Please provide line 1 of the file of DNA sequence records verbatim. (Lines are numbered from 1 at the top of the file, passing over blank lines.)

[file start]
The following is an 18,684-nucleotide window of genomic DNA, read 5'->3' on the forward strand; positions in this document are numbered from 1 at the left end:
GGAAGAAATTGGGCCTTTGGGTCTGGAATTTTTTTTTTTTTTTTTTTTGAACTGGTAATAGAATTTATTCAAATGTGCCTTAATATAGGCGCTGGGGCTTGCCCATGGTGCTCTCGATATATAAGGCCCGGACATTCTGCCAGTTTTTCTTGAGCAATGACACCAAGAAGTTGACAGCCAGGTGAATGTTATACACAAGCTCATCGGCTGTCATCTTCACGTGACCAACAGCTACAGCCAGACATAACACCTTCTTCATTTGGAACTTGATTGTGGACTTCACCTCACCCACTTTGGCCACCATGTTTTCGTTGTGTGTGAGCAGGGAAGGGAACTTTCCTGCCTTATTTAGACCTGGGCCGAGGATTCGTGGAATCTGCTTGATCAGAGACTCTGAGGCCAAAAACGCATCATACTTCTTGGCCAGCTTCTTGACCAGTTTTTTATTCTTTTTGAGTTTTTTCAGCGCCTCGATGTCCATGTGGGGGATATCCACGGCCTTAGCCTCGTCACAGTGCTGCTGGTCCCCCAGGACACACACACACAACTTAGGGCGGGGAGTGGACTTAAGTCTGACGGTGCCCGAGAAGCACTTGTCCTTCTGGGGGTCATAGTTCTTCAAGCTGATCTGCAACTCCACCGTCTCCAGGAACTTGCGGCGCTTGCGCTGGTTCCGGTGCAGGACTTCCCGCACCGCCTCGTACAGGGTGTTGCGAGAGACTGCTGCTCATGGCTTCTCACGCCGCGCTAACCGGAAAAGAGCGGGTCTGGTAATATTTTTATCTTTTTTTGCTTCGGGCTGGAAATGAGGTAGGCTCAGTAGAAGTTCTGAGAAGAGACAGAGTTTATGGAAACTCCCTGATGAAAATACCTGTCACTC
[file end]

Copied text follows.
The following is an 18,684-nucleotide window of genomic DNA, read 5'->3' on the forward strand; positions in this document are numbered from 1 at the left end: